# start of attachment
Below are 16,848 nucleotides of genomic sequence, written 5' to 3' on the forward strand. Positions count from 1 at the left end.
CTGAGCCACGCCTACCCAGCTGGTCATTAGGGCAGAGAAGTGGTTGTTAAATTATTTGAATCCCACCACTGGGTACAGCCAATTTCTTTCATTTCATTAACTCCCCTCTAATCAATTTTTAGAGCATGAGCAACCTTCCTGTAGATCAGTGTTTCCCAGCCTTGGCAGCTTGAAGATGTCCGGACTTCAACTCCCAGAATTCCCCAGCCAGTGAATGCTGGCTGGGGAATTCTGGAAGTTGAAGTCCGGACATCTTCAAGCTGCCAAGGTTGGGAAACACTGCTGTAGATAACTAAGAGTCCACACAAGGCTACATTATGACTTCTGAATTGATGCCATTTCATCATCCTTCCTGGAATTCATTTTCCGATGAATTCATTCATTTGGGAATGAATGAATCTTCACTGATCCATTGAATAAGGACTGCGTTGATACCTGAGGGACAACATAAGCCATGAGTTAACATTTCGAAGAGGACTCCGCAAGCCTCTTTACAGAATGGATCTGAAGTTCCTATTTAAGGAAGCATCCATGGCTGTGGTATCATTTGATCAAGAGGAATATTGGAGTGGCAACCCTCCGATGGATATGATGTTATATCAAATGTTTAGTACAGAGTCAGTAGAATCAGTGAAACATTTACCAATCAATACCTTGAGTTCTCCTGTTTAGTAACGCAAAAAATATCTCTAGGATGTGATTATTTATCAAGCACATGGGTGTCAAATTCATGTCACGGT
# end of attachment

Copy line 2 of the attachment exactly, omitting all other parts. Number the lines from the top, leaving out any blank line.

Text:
CTGAGCCACGCCTACCCAGCTGGTCATTAGGGCAGAGAAGTGGTTGTTAAATTATTTGAATCCCACCACTGGGTACAGCCAATTTCTTTCATTTCATTAACTCCCCTCTAATCAATTTTTAGAGCATGAGCAACCTTCCTGTAGATCAGTGTTTCCCAGCCTTGGCAGCTTGAAGATGTCCGGACTTCAACTCCCAGAATTCCCCAGCCAGTGAATGCTGGCTGGGGAATTCTGGAAGTTGAAGTCCGGACATCTTCAAGCTGCCAAGGTTGGGAAACACTGCTGTAGATAACTAAGAGTCCACACAAGGCTACATTATGACTTCTGAATTGATGCCATTTCATCATCCTTCCTGGAATTCATTTTCCGATGAATTCATTCATTTGGGAATGAATGAATCTTCACTGATCCATTGAATAAGGACTGCGTTGATACCTGAGGGACAACATAAGCCATGAGTTAACATTTCGAAGAGGACTCCGCAAGCCTCTTTACAGAATGGATCTGAAGTTCCTATTTAAGGAAGCATCCATGGCTGTGGTATCATTTGATCAAGAGGAATATTGGAGTGGCAACCCTCCGATGGATATGATGTTATATCAAATGTTTAGTACAGAGTCAGTAGAATCAGTGAAACATTTACCAATCAATACCTTGAGTTCTCCTGTTTAGTAACGCAAAAAATATCTCTAGGATGTGATTATTTATCAAGCACATGGGTGTCAAATTCATGTCACGGT